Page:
G Force

A frank discussion at Fenway

(Yoon S. Byun/Globe Staff)
By Beth Teitell
Globe Staff / July 12, 2011

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Q. Hot dogs are what you usually sell. Why?

A. Everyone picks based on seniority and when they get to the park. The eight beer slots go first. There is less running around with beer than other foods, because of checking IDs, and at Fenway you can only sell in the lower boxes, so you don’t have to walk so many steps. On a hot day, it’s a good gig. After beer, the hot dogs go next, but right now it’s 90 degrees out, and if it’s a day game, you might rather take water or something cold, a slush or lemonade.

Q. What about peanuts?

A. Peanuts are funny. The longer you work you start seeing how different products sell. The weather becomes a really important factor, also the night of the week, and even the team that comes in. On Sunday or Saturday night games, people had the day off, so they might not be inclined to have dinner at the park. Peanuts or cotton candy or Cracker Jack sell better. Hot dog sales are much better when the Yankees are here than when Tampa Bay comes to town.

Q. Where are sales best?

A. Around home plate. That’s where the most expensive seats are. And certain parts of the park have different weather. It gets much hotter around home plate toward left field. The wind doesn’t blow that way, so it might be 10 degrees hotter there than in right field or the bleachers. [On a hot day] you might be able to take hot dogs or peanuts there, but at home plate you take water to sell.

Q. You wanted the vending job so you could watch the games. Do you get to see the action?

A. You can peek at the game, but generally you are so busy selling you don’t really have time to watch. But you know when something big is happening because everyone is standing up, so you turn around. I generally know if the Sox are up or down, or when someone hits a home run, but I couldn’t tell you the box score when I’m working.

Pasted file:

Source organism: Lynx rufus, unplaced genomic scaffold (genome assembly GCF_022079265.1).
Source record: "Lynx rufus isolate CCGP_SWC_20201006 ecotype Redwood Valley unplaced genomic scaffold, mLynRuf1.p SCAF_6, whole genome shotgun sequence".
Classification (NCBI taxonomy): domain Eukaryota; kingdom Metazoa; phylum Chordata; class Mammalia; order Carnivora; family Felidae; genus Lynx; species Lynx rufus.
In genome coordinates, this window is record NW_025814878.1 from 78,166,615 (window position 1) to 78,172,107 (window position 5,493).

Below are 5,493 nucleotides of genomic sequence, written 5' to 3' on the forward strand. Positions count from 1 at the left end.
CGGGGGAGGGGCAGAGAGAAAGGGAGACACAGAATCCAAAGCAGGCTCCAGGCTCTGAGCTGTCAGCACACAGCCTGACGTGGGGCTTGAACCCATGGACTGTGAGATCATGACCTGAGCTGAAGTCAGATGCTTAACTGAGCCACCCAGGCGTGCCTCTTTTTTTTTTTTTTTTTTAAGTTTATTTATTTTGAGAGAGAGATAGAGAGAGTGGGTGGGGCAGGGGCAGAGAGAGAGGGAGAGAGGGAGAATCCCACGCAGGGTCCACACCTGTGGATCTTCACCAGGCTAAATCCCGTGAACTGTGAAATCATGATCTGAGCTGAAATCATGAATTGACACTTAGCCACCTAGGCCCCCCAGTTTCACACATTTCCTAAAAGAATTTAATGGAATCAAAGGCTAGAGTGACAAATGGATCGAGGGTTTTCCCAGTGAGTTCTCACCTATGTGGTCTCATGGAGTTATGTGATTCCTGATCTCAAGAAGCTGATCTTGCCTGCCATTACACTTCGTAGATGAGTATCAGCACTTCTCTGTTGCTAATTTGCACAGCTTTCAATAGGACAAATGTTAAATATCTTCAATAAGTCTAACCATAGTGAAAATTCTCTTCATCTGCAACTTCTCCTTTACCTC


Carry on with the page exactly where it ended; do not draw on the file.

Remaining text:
Q. The job looks very demanding to me.

A. Some guys show up, work 20 games, and stop showing up. It’s physically tough, and it’s intimidating. You are in front of 30,000 fans, and there is something about that that people struggle with. If you are not loud enough, or don’t have enough moxie, you can feel intimidated by people. And it’s hard to move around. You have to be resourceful.

Q. Is it hard to hear people yelling for hot dogs?

A. If someone yells “hot dog’’ from a section over, I can hear it. I have bad vision, but 30 rows up, if someone puts up their hand, I can see. But at the same time, people who know me who are at the park will tell me they were yelling my name and I didn’t hear them. If you want my attention, you have to yell “hot dog.’’

Q. How heavy is that metal hot dog box?

A. Forty-plus pounds, and I carry it above my head. When things aren’t selling, it’s definitely a grind and wears you down. Ice cream and candy are lighter, but those you generally have to move around a lot more because sales aren’t as high.

Q. The athletes train - do you?

A. I spend the whole winter and even during the summer going to the gym. My back gets a lot of wear and tear. I don’t play basketball during the summer, and even in winter I don’t ski, for fear of getting hurt.

Q. How important is speed in assembling a hot dog?

A. Some guys take 10 seconds to make one; I might do one in four seconds. If you can take two seconds off a sale, and you are making hundreds of sales, you have 10 extra minutes at the end to sell an additional 30 hot dogs. We make a percentage of every hot dog, so the more you sell, the better you do.

Q. You guys have numbers on the back of your shirts. What number do you usually wear?

A. I’m generally number 9. I was a big Ted Williams fan growing up.

Beth Teitell can be reached at Follow her on Twitter @BethTeitell.

Jose Magrass
Magrass, 32, a lifelong West Roxbury resident and Red Sox fan, figured out a way to attend every home game for free: In 1998 he became a Fenway Park food vendor. Look for him next time you are sitting in left field.